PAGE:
Were you foresighted enough to make compost from your fallen leaves, plant debris, and grass clippings last autumn? If so, it should be ready for use about now.
If that was one of the things on your to-do list which never got to done, you generally can buy the “black gold” from your garden center—or perhaps even from your local municipality, since some towns leverage the leaves they pick up in the fall by composting them.
First, determine whether or not your compost truly is well-rotted by checking to make sure that it appears dark and fluffy, with no unpleasant odors, and is no longer retaining heat. If it looks ready to crumble, you can apply it to the surface of empty garden beds several weeks before you plan to plant them.
Provided that your garden loam’s texture and fertility already are good and you just are practicing maintenance, you can simply spread a 2 to 3 inch layer of compost over the top of the bed and incorporate it into the top 9 inches or so of soil with a spade or tiller.
However, for ground that is either too heavy to drain well or too sandy to retain enough moisture, you should work about 4 or 5 inches of compost into that top 9 inches.
To fertilize existing perennial beds with compost, scatter 2 to 3 inches of it over the surface of the soil, keeping it back from the plants’ stems , and allow nature to eventually incorporate it into the ground.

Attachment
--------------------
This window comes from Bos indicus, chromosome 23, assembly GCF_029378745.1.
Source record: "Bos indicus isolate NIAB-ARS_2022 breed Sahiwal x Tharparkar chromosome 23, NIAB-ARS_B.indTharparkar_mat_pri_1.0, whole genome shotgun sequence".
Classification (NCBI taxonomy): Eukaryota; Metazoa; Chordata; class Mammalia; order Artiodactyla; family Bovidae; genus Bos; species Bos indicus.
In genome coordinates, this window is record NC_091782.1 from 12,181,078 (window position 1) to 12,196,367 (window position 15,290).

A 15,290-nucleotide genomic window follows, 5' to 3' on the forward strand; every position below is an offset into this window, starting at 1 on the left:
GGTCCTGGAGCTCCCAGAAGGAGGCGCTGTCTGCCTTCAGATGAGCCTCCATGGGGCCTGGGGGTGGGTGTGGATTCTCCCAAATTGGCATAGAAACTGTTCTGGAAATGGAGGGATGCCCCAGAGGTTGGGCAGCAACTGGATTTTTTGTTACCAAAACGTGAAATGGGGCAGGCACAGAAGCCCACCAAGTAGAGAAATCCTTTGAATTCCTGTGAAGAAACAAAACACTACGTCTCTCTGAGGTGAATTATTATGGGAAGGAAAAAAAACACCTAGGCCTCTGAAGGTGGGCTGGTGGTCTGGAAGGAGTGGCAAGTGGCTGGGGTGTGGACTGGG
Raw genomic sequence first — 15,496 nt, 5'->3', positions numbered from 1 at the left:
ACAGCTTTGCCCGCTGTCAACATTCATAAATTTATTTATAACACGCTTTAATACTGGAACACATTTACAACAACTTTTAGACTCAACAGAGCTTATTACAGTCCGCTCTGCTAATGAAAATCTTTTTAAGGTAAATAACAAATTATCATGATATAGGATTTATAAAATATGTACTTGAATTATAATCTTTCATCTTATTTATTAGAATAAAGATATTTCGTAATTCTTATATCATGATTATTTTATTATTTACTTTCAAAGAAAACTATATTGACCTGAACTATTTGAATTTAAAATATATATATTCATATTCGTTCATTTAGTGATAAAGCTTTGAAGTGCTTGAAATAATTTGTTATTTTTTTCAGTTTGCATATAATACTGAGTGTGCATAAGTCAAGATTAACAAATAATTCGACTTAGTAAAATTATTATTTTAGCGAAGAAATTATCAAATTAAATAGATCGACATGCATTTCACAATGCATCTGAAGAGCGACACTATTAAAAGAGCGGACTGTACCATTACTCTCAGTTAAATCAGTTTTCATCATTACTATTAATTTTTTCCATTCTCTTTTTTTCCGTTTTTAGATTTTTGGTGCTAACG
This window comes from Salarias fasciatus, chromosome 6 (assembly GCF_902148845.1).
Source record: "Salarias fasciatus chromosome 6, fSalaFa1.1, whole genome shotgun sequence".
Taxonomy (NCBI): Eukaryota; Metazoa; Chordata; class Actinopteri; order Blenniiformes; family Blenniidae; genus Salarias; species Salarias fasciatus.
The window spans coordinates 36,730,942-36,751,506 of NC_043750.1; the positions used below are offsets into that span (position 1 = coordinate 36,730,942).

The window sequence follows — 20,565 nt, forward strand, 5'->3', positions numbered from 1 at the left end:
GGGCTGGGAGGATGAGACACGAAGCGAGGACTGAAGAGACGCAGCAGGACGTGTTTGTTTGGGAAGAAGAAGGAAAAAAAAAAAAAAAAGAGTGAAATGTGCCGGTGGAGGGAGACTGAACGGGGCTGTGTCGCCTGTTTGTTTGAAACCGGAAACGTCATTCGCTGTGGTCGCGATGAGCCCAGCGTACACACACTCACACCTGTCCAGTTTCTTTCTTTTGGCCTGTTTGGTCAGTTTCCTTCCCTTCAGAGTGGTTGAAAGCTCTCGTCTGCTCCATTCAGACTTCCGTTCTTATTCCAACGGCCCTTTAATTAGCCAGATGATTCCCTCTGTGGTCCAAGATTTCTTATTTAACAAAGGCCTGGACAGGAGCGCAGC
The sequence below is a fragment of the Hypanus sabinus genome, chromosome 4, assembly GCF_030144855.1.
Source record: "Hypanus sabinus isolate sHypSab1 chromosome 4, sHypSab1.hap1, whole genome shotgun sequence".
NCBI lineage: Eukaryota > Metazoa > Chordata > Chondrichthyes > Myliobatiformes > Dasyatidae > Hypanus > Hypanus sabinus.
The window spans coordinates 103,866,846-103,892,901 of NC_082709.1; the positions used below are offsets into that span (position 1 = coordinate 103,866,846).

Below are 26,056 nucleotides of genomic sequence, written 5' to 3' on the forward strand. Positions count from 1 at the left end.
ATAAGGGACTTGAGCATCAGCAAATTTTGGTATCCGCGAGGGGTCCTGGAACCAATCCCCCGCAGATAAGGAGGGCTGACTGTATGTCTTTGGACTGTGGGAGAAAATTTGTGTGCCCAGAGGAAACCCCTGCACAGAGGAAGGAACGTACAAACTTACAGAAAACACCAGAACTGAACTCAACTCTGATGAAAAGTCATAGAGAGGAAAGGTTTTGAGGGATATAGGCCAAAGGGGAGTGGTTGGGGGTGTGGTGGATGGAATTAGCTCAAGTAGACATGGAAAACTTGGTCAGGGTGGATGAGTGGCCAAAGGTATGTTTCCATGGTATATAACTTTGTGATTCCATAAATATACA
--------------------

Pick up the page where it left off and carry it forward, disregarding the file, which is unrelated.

This helps preserve many of the beneficial bacteria and fungi which could be disturbed by too much tilling, plus it will avoid your chopping up any earthworms which might want to wriggle down into your soil. The layer of compost can even act as a mulch for a while, suppressing a few weeds and saving your back as well as the bacteria.
Should you want to add compost to your pots or grow-bags, rub it through a screen with 1/2-inch holes first, to make its texture finer. Then combine it with equal parts of peat moss or coir, perlite, sand, and top soil. For the latter, purchased bagged soil probably will work best, as it is less likely to contain weed seeds than your own garden soil is.
You also can make a free liquid fertilizer from your compost by packing about a gallon of it into an old pillowcase. Suspend the case like a teabag inside a five-gallon bucket of water for several days, stirring that water frequently. You then should dilute the “tea” by adding one part of it to ten parts of water before you water or spray your plants with it.
No matter how pretty compost looks, it does contain those bacteria and fungi mentioned earlier, which may not be as good for you as they are for your garden. So always treat it like dirt and wash your hands well after handling it, just as you would for other soil. Then sit back and wait for your garden to become considerably more lovely and lively!
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